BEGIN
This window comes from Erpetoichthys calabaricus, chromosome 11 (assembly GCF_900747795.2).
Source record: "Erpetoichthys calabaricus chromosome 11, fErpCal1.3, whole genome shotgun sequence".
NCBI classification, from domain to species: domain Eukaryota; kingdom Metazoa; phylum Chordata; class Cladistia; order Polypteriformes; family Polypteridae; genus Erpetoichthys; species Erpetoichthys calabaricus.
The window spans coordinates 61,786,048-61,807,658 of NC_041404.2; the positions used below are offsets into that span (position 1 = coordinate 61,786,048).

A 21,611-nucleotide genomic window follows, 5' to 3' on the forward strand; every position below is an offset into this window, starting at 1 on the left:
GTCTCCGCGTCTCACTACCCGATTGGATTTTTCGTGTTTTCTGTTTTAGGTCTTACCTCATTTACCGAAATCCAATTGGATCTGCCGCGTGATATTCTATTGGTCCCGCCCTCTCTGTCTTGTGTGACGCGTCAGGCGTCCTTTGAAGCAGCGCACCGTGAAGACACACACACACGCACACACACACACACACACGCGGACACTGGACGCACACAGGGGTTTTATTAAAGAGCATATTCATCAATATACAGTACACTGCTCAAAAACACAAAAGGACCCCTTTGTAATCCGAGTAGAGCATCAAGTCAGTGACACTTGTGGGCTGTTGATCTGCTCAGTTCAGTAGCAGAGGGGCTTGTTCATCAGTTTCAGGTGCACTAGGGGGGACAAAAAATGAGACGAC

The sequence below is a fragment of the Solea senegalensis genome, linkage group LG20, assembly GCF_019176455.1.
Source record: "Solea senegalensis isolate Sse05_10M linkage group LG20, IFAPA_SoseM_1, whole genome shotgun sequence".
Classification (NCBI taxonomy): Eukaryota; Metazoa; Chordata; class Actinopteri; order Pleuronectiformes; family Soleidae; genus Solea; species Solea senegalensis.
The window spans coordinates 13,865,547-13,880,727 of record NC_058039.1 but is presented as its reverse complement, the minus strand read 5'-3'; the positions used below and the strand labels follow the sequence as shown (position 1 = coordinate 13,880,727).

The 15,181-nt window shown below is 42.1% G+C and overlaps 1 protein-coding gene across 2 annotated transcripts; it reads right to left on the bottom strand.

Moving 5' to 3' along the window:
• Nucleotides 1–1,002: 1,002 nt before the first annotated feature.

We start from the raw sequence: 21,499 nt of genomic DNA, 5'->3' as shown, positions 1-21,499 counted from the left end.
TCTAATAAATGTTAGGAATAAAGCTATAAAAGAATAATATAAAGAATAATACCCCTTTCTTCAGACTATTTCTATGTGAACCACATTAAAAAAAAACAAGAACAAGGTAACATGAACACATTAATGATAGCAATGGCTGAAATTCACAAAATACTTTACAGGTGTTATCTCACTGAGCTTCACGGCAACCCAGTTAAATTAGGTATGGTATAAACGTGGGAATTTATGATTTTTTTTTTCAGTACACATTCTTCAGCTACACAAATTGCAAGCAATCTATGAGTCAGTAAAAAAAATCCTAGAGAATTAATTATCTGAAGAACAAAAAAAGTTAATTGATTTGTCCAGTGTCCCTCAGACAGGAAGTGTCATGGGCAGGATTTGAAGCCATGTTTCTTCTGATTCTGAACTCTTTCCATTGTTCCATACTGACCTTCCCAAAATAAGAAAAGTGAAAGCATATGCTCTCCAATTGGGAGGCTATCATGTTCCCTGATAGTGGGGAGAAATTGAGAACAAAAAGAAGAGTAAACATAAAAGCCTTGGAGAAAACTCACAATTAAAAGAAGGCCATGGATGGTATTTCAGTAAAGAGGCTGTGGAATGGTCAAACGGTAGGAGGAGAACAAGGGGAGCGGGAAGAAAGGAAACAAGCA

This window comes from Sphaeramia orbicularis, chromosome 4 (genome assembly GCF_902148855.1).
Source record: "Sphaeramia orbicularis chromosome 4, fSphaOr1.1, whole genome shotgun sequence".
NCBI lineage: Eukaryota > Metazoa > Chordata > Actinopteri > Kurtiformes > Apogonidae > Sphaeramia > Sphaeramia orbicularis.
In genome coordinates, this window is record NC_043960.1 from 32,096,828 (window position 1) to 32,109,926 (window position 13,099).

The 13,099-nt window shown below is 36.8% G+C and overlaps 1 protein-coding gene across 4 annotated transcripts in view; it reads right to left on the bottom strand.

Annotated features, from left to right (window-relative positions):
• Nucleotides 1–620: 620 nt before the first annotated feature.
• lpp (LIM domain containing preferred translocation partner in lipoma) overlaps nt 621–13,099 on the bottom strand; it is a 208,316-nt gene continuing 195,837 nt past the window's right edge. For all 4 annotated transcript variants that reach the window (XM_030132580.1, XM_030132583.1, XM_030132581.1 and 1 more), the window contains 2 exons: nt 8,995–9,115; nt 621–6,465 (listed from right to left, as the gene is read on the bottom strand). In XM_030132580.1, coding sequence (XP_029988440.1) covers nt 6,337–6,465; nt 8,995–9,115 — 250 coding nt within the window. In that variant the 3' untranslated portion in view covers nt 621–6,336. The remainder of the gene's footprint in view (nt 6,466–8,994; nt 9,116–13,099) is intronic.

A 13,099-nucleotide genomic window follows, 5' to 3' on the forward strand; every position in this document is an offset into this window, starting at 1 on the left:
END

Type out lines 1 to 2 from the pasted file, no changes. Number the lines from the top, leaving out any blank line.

This window comes from Erpetoichthys calabaricus, chromosome 11 (assembly GCF_900747795.2).
Source record: "Erpetoichthys calabaricus chromosome 11, fErpCal1.3, whole genome shotgun sequence".